Sarah's Insights: MDG#1 Eradicate Poverty

The Millennium Development Goals (MDGs) were established following the Millennium Summit of the United Nations in 2000. It's comprised of eight international goals that were agreed to by 193 countries aiming to meet the needs of the global poor by 2015. Over the next 8 weeks, we will discuss each of these goals, the progress that has been made and what can be done to further development past the year 2015.


The Millennium Development Goals are: 

  1. Eradicate extreme poverty and hunger
  2. Achieve universal primary education
  3. Promote gender equality and empower women
  4. Reduce child mortality
  5. Improve maternal health
  6. Combat HIV/AIDS, malaria and other diseases
  7. Ensure environmental sustainability
  8. Create a global partnership for development

  1. Extreme poverty is define as living on less than $1.25 a day. The targets set out to meet this goal include:
    Eradicate extreme poverty and hunger
  • reduce the proportion of people living in extreme poverty by 50%
  • reduce the proportion of people who suffer from hunger
  • achieve full and productive employment and decent work for all, including women and young people


The target of reducing the number of people living in extreme poverty was met 5 years ahead of schedule – yay! 700 million less people were living in extreme poverty by 2010. As well, the global proportion of undernourished people dropped from 23% to 15%. South Asia met the target of halving the proportion of undernourished people ahead of schedule. 

What's Still to Be Done

1.2 billion people still live in extreme poverty and the number of unemployed people has increased by 28 million since 2007.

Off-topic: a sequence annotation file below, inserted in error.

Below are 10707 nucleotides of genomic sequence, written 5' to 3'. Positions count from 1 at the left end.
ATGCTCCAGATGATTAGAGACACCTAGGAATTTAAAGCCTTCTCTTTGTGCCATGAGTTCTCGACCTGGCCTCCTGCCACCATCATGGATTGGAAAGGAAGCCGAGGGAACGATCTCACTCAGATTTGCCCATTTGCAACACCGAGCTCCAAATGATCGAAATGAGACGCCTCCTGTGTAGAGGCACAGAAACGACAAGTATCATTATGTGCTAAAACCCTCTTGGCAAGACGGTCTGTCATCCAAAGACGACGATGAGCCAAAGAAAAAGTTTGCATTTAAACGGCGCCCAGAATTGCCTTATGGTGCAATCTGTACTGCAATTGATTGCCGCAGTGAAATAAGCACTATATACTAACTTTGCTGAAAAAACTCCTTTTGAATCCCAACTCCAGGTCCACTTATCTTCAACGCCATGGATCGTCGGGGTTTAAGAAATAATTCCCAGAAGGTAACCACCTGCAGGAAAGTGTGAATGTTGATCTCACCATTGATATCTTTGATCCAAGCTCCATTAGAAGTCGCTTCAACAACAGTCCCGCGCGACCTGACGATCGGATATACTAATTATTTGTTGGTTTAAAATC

Examples and Stories of Progress

The government of Spain in partnership with the UN Development Programme established 16 centers in Bosnia and Herzegovina that provide career counselling to unemployed youth. Over 6800 youth received training in the first 14 months with almost 2000 then gaining their first work experience.

The World Food Programme's Food for Girls Education Programme delivers an annual ration of wheat and fortified oil to families who send their girls to school. As a result, over 200,000 girls have enrolled in school and over 1 million families have benefited.

2015 and beyond

Both men and women need safe access to nutritious food year round as well as basic services and health care. Increased investments in agricultural research and rural infrastructure will serve to improve production and provide jobs. I have virtually no knowledge of economics but food commodity pricing and the elimination of volatile and exorbitant food pricing seems like a great step as well.

The official website for the MDG's contains plenty of information and encouraging stories.

 Sarah lives in Northern Ontario with her family. Sarah and her husband have four children, and one grandson. She is an avid reader and learner.  In 2012, Sarah launched JustOne with Krista and travelled to Kenya, Uganda and South Africa together. Sarah has a blog we love to read called "Recipe for Messiness" that is about finding beauty amidst our messy lives. 

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